Mr. Bristol, of Scotland Yard, standing stiffly military by the window, looked across at the gray-haired solicitor. We were all silent for a few moments.

"My late client's wishes," continued Mr. Rawson, "are explicit. His last instructions, evidently written but a short time prior to his death, advise me that the holy slipper of the Prophet is contained in the locked safe at his house in Dulwich. He was clearly of opinion that you, Mr. Cavanagh, would incur risk—great risk—from your possession of the key. Since attempts have been made upon you, murderous attempts, the late Professor Deeping, my unfortunate client, evidently was not in error."

"Mysterious outrages," said Bristol, "have marked the progress of the stolen slipper from Mecca almost to London."

"I understand," interrupted the solicitor, "that a fanatic known as Hassan of Aleppo seeks to restore the relic to its former resting-place."

"That is so."

"Exactly; and it accounts for the Professor's wish that the safe should not be touched by any one but a Believer—and for his instructions that its removal to the Antiquarian Museum and the placing of the slipper within that institution be undertaken by a Moslem or Moslems."

Bristol frowned.

"Any one who has touched the receptacle containing the thing," he said, "has either been mutilated or murdered. I want to apprehend the authors of those outrages, but I fail to see why the slipper should be put on exhibition. Other crimes are sure to follow."

"I can only pursue my instructions," said Mr. Rawson dryly. "They are, that the work be done in such a manner as to expose all concerned to a minimum of risk from these mysterious people; that if possible a Moslem be employed for the purpose; and that Mr. Cavanagh, here, shall always hold the key or keys to the case in the museum containing the slipper. Will you undertake to look for some—Eastern workmen, Mr. Bristol? In the course of your inquiries you may possibly come across such a person."

"I can try," replied Bristol. "Meanwhile, I take it, the safe must remain at Dulwich?"

"Certainly. It should be guarded."

"We are guarding it and shall guard it," Bristol assured him. "I only hope we catch someone trying to get at it!"

Shortly afterward Bristol and I left the office, and, his duties taking him to Scotland Yard, I returned to my chambers to survey the position in which I now found myself. Indeed, it was a strange one enough, showing how great things have small beginnings; for, as a result of a steamer acquaintance I found myself involved in a dark business worthy of the Middle Ages. That Professor Deeping should have stolen one of the holy slippers of Mohammed was no affair of mine, and that an awful being known as Hassan of Aleppo should have pursued it did not properly enter into my concerns; yet now, with a group of Eastern fanatics at large in England, I was become, in a sense, the custodian of the relic. Moreover, I perceived that I had been chosen that I might safeguard myself. What I knew of the matter might imperil me, but whilst I held the key to the reliquary, and held it fast, I might hope to remain immune though I must expect to be subjected to attempts. It would be my affair to come to terms.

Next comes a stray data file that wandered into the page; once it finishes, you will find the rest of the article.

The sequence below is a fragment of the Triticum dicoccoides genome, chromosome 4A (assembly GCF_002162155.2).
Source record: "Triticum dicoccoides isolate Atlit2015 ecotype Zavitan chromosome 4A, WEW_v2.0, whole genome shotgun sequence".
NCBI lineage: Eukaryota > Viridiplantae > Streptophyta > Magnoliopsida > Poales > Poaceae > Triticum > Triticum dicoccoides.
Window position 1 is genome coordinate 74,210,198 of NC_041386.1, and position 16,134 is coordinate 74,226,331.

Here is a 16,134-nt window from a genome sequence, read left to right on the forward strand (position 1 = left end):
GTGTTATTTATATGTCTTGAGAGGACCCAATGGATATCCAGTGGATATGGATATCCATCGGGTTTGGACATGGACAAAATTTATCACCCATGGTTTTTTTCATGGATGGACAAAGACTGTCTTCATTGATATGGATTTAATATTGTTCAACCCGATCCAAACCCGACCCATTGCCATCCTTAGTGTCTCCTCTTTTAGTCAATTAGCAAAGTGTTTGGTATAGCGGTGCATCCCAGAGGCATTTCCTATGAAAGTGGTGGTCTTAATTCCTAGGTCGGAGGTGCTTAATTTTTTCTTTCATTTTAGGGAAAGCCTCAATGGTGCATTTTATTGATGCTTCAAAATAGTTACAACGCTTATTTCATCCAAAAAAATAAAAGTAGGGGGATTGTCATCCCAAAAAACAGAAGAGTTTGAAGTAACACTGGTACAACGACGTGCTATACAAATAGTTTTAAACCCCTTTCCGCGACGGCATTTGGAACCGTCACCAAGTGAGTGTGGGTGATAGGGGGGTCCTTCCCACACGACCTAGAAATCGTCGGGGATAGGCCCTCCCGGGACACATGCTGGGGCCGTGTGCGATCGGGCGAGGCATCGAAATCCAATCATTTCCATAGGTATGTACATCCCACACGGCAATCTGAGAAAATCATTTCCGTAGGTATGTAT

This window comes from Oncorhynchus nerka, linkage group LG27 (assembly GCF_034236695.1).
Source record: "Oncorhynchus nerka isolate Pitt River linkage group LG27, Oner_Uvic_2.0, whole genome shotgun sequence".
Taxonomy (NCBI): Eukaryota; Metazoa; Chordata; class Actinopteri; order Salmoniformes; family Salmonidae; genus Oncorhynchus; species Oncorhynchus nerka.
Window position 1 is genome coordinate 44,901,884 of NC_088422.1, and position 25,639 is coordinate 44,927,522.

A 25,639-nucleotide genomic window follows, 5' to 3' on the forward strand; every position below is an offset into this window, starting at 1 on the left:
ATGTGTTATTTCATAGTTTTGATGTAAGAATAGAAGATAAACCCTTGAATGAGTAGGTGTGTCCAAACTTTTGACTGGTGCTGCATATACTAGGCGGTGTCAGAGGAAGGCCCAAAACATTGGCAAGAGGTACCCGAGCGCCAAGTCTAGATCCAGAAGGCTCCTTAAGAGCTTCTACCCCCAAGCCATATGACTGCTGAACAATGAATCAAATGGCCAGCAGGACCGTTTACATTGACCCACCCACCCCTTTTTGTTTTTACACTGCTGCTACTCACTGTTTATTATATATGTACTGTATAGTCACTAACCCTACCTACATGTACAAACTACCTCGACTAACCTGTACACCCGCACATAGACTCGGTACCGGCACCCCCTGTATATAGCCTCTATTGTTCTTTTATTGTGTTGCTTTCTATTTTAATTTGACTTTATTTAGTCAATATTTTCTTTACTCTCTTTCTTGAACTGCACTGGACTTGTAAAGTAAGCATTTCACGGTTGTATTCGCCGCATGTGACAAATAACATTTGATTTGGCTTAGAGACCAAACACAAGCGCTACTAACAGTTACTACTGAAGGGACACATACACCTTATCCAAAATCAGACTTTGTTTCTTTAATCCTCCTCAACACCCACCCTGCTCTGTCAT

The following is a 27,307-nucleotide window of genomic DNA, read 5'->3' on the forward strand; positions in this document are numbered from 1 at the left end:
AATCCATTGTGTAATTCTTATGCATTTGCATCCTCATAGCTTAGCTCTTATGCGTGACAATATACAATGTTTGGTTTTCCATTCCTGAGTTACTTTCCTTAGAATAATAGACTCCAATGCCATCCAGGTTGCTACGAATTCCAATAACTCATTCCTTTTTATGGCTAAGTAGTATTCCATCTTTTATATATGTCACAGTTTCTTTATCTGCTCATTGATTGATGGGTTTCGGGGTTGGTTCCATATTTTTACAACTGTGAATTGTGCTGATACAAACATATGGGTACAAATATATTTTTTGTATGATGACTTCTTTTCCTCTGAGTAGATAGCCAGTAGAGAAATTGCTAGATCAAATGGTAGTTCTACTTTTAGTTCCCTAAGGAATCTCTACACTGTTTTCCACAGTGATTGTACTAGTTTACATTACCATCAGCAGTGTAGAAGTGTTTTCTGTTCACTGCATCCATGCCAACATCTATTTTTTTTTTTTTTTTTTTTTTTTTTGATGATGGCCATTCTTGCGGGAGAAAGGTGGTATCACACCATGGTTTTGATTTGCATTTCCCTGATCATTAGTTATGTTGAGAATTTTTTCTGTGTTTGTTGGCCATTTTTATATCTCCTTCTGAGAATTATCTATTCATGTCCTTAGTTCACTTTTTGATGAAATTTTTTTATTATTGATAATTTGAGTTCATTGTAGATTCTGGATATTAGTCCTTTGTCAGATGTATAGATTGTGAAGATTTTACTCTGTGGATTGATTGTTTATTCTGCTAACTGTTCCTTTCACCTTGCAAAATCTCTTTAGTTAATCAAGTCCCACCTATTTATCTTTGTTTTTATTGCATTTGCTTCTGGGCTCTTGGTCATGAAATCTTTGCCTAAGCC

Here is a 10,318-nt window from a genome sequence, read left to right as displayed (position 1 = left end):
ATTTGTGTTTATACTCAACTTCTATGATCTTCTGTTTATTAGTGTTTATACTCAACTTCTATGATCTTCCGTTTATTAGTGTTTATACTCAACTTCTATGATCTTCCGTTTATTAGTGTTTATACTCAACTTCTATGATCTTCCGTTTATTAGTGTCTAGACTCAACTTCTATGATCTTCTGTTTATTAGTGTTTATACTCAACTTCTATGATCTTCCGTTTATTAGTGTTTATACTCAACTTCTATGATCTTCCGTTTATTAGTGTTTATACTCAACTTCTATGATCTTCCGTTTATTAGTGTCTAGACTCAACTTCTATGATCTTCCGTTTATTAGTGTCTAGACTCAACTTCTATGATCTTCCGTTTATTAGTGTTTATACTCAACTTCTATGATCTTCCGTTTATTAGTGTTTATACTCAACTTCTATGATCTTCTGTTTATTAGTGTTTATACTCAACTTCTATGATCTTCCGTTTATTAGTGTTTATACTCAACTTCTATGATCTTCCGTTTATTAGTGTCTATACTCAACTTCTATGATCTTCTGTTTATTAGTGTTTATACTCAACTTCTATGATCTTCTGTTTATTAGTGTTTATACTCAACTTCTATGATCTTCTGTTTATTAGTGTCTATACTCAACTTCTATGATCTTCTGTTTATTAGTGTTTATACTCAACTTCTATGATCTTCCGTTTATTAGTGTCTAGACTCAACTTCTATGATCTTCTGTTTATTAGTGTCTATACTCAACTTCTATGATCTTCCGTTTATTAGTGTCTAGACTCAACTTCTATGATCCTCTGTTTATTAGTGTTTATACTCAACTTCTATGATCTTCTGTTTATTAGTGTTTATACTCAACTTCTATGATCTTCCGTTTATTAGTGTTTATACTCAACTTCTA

Contemplating these things I sat, in a world of dark dreams, unconscious of the comings and goings in the court below, unconscious of the hum which told of busy Fleet Street so near to me. The weather, as is its uncomfortable habit in England, had suddenly grown tropically hot, plunging London into the vapours of an African spring, and the sun was streaming through my open window fully upon the table.

I mopped my clammy forehead, glancing with distaste at the pile of work which lay before me. Then my eyes turned to an open quarto book. It was the late Professor Deeping's "Assyrian Mythology," and embodied the result of his researches into the history of the Hashishin, the religious murderers of whose existence he had been so skeptical. To the Chief of the Order, the terrible Sheikh Hassan of Aleppo, he referred as a "fabled being"; yet it was at the hands of this "fabled being" that he had met his end! How incredible it all seemed. But I knew full well how worthy of credence it was.

Then upon my gloomy musings a sound intruded—the ringing of my door bell. I rose from my chair with a weary sigh, went to the door, and opened it. An aged Oriental stood without. He was tall and straight, had a snow-white beard and clear-cut, handsome features. He wore well-cut European garments and a green turban. As I stood staring he saluted me gravely.

"Mr. Cavanagh?" he asked, speaking in faultless English.

"I am he."

"I learn that the services of a Moslem workman are required."

"Quite correct, sir; but you should apply at the offices of Messrs. Rawson & Rawson, Chancery Lane."

The old man bowed, smiling.

"Many thanks; I understood so much. But, my position being a peculiar one, I wished to speak with you—as a friend of the late Professor."

I hesitated. The old man looked harmless enough, but there was an air of mystery about the matter which put me on my guard.

"You will pardon me," I said, "but the work is scarcely of a kind—"

He raised his thin hand.

"I am not undertaking it myself. I wished to explain to you the conditions under which I could arrange to furnish suitable porters."

His patient explanation disposed me to believe that he was merely some kind of small contractor, and in any event I had nothing to fear from this frail old man.

"Step in, sir," I said, repenting of my brusquerie—and stood aside for him.